WO2007030069A1 - A method for adapting an automated mechanical transmission based on a measured pto load - Google Patents

A method for adapting an automated mechanical transmission based on a measured pto load Download PDF

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Publication number
WO2007030069A1
WO2007030069A1 PCT/SE2006/001030 SE2006001030W WO2007030069A1 WO 2007030069 A1 WO2007030069 A1 WO 2007030069A1 SE 2006001030 W SE2006001030 W SE 2006001030W WO 2007030069 A1 WO2007030069 A1 WO 2007030069A1
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WO
WIPO (PCT)
Prior art keywords
power take
torque
method
engine
characterized
Prior art date
Application number
PCT/SE2006/001030
Other languages
French (fr)
Inventor
Sixten Berglund
Original Assignee
Volvo Lastvagnar Ab
Priority date (The priority date is an assumption and is not a legal conclusion. Google has not performed a legal analysis and makes no representation as to the accuracy of the date listed.)
Filing date
Publication date
Priority to US59621205P priority Critical
Priority to US60/596,212 priority
Application filed by Volvo Lastvagnar Ab filed Critical Volvo Lastvagnar Ab
Publication of WO2007030069A1 publication Critical patent/WO2007030069A1/en

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Classifications

    • BPERFORMING OPERATIONS; TRANSPORTING
    • B60VEHICLES IN GENERAL
    • B60KARRANGEMENT OR MOUNTING OF PROPULSION UNITS OR OF TRANSMISSIONS IN VEHICLES; ARRANGEMENT OR MOUNTING OF PLURAL DIVERSE PRIME-MOVERS IN VEHICLES; AUXILIARY DRIVES FOR VEHICLES; INSTRUMENTATION OR DASHBOARDS FOR VEHICLES; ARRANGEMENTS IN CONNECTION WITH COOLING, AIR INTAKE, GAS EXHAUST OR FUEL SUPPLY OF PROPULSION UNITS IN VEHICLES
    • B60K25/00Auxiliary drives
    • B60K25/06Auxiliary drives from the transmission power take-off
    • BPERFORMING OPERATIONS; TRANSPORTING
    • B60VEHICLES IN GENERAL
    • B60WCONJOINT CONTROL OF VEHICLE SUB-UNITS OF DIFFERENT TYPE OR DIFFERENT FUNCTION; CONTROL SYSTEMS SPECIALLY ADAPTED FOR HYBRID VEHICLES; ROAD VEHICLE DRIVE CONTROL SYSTEMS FOR PURPOSES NOT RELATED TO THE CONTROL OF A PARTICULAR SUB-UNIT
    • B60W10/00Conjoint control of vehicle sub-units of different type or different function
    • B60W10/02Conjoint control of vehicle sub-units of different type or different function including control of driveline clutches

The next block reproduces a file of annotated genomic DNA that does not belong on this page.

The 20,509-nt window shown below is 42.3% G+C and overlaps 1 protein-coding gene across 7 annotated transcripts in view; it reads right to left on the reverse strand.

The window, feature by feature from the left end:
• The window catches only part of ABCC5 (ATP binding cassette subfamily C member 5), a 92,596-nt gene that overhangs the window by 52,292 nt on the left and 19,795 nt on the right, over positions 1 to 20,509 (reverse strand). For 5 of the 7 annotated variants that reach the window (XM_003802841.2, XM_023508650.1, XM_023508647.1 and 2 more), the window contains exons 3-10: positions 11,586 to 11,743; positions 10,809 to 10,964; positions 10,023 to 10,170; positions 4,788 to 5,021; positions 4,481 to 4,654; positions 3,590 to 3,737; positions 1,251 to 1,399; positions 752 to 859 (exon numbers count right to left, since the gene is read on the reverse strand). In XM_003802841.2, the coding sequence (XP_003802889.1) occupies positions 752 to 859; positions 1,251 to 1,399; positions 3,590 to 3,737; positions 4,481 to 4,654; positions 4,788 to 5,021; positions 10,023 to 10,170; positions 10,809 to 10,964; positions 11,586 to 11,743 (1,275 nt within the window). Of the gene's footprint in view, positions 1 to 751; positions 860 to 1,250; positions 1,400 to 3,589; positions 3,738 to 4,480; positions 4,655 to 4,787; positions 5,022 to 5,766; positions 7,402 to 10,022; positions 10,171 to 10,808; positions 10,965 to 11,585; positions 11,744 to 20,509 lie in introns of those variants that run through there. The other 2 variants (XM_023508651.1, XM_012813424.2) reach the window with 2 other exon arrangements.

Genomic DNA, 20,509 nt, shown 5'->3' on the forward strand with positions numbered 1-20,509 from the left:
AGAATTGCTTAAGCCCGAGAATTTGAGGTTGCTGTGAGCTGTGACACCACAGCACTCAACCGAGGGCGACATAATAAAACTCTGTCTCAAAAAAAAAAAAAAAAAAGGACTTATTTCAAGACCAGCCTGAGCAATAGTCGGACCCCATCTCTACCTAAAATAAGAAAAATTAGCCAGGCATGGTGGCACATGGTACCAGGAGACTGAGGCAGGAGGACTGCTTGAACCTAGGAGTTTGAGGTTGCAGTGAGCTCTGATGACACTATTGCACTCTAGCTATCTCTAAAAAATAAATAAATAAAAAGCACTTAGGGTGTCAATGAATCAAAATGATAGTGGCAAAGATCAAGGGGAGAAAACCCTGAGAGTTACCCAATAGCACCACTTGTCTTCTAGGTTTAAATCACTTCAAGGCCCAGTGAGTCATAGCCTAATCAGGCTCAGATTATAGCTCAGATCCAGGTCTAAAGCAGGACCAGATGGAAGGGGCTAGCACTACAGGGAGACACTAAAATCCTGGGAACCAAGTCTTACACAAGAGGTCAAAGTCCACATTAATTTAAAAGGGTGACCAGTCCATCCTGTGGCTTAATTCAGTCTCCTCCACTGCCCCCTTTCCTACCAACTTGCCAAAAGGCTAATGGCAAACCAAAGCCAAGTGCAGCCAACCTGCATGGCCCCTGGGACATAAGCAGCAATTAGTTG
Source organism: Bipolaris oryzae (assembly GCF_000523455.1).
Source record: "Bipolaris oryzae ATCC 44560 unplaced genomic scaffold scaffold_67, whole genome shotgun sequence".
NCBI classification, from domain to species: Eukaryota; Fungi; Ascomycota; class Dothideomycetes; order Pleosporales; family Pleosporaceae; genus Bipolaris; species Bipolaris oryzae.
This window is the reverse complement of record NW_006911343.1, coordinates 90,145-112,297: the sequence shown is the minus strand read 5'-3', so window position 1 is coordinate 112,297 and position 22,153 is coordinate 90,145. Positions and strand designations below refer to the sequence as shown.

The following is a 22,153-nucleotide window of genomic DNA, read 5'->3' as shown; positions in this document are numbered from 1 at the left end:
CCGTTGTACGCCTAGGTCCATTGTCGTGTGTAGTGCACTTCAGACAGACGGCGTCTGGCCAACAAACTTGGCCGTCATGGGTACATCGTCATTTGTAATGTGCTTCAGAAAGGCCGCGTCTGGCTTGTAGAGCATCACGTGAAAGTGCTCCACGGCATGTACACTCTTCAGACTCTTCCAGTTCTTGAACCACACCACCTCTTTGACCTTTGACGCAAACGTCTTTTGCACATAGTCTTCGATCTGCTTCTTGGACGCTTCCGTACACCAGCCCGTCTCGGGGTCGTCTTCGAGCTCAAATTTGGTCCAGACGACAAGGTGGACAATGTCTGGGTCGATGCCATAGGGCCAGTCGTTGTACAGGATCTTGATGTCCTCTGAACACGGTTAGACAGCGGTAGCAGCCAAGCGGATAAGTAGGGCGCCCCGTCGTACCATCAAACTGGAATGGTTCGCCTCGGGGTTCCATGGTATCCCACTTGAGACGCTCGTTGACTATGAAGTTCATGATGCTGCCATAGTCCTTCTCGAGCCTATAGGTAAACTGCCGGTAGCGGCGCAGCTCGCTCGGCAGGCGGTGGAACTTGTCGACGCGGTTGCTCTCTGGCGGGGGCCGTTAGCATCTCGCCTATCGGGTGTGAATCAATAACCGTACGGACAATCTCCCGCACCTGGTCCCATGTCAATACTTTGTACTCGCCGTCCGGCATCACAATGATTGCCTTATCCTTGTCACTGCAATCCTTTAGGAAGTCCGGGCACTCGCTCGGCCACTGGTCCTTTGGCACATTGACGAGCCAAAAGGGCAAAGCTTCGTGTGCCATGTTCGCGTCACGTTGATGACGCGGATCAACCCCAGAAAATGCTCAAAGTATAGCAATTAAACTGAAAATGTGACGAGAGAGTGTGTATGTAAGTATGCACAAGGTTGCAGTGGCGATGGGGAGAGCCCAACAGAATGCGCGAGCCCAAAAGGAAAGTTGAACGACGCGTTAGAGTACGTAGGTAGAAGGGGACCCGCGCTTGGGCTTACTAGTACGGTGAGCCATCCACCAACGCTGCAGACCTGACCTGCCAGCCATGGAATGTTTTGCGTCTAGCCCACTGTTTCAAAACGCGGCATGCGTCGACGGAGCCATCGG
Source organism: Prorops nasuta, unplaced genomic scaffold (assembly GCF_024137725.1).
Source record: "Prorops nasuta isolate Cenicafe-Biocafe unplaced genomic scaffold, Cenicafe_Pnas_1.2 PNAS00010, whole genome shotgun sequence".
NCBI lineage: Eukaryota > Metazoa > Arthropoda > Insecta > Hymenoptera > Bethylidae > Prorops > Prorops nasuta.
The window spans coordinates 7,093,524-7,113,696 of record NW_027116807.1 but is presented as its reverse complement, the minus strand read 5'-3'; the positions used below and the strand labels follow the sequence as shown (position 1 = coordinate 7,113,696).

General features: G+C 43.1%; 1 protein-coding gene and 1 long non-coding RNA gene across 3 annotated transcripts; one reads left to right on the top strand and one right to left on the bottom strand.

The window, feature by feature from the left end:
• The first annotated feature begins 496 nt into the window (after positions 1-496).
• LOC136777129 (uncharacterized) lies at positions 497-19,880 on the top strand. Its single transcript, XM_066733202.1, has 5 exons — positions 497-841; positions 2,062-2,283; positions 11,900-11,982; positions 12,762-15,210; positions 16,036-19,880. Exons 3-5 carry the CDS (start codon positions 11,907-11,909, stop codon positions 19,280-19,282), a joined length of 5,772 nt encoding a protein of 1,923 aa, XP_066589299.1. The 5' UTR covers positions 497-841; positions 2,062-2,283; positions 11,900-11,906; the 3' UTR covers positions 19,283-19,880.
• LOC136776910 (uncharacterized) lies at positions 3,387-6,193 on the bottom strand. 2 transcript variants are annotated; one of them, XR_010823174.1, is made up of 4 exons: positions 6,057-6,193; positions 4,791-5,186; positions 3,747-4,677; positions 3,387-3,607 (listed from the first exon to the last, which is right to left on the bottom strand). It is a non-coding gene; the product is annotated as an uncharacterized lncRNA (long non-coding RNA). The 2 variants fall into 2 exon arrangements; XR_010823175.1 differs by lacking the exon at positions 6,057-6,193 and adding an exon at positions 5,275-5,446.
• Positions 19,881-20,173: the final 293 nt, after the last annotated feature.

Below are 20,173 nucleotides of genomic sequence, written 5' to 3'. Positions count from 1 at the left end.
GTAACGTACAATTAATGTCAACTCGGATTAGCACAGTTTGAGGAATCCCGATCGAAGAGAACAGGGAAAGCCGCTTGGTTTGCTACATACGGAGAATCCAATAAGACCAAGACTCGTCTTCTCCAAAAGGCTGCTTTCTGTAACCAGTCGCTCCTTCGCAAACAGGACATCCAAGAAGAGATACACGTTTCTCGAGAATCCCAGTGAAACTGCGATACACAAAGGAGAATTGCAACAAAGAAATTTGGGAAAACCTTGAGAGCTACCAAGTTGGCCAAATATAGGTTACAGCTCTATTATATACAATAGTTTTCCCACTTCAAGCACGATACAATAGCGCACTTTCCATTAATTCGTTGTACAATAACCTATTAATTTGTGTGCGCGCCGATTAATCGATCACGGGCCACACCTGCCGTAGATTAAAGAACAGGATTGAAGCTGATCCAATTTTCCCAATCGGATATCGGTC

• BPERFORMING OPERATIONS; TRANSPORTING
    • B60VEHICLES IN GENERAL
    • B60WCONJOINT CONTROL OF VEHICLE SUB-UNITS OF DIFFERENT TYPE OR DIFFERENT FUNCTION; CONTROL SYSTEMS SPECIALLY ADAPTED FOR HYBRID VEHICLES; ROAD VEHICLE DRIVE CONTROL SYSTEMS FOR PURPOSES NOT RELATED TO THE CONTROL OF A PARTICULAR SUB-UNIT
    • B60W10/00Conjoint control of vehicle sub-units of different type or different function
    • B60W10/04Conjoint control of vehicle sub-units of different type or different function including control of propulsion units
    • B60W10/06Conjoint control of vehicle sub-units of different type or different function including control of propulsion units including control of combustion engines
    • BPERFORMING OPERATIONS; TRANSPORTING
    • B60VEHICLES IN GENERAL
    • B60WCONJOINT CONTROL OF VEHICLE SUB-UNITS OF DIFFERENT TYPE OR DIFFERENT FUNCTION; CONTROL SYSTEMS SPECIALLY ADAPTED FOR HYBRID VEHICLES; ROAD VEHICLE DRIVE CONTROL SYSTEMS FOR PURPOSES NOT RELATED TO THE CONTROL OF A PARTICULAR SUB-UNIT
    • B60W10/00Conjoint control of vehicle sub-units of different type or different function
    • B60W10/10Conjoint control of vehicle sub-units of different type or different function including control of change-speed gearings
    • B60W10/11Stepped gearings
    • BPERFORMING OPERATIONS; TRANSPORTING
    • B60VEHICLES IN GENERAL
    • B60WCONJOINT CONTROL OF VEHICLE SUB-UNITS OF DIFFERENT TYPE OR DIFFERENT FUNCTION; CONTROL SYSTEMS SPECIALLY ADAPTED FOR HYBRID VEHICLES; ROAD VEHICLE DRIVE CONTROL SYSTEMS FOR PURPOSES NOT RELATED TO THE CONTROL OF A PARTICULAR SUB-UNIT
    • B60W30/00Purposes of road vehicle drive control systems not related to the control of a particular sub-unit, e.g. of systems using conjoint control of vehicle sub-units, or advanced driver assistance systems for ensuring comfort, stability and safety or drive control systems for propelling or retarding the vehicle
    • B60W30/18Propelling the vehicle
    • B60W30/19Improvement of gear change, e.g. by synchronisation or smoothing gear shift
    • FMECHANICAL ENGINEERING; LIGHTING; HEATING; WEAPONS; BLASTING
    • F16ENGINEERING ELEMENTS AND UNITS; GENERAL MEASURES FOR PRODUCING AND MAINTAINING EFFECTIVE FUNCTIONING OF MACHINES OR INSTALLATIONS; THERMAL INSULATION IN GENERAL
    • F16HGEARING
    • F16H61/00Control functions within control units of change-speed- or reversing-gearings for conveying rotary motion ; Control of exclusively fluid gearing, friction gearing, gearings with endless flexible members or other particular types of gearing
    • F16H61/02Control functions within control units of change-speed- or reversing-gearings for conveying rotary motion ; Control of exclusively fluid gearing, friction gearing, gearings with endless flexible members or other particular types of gearing characterised by the signals used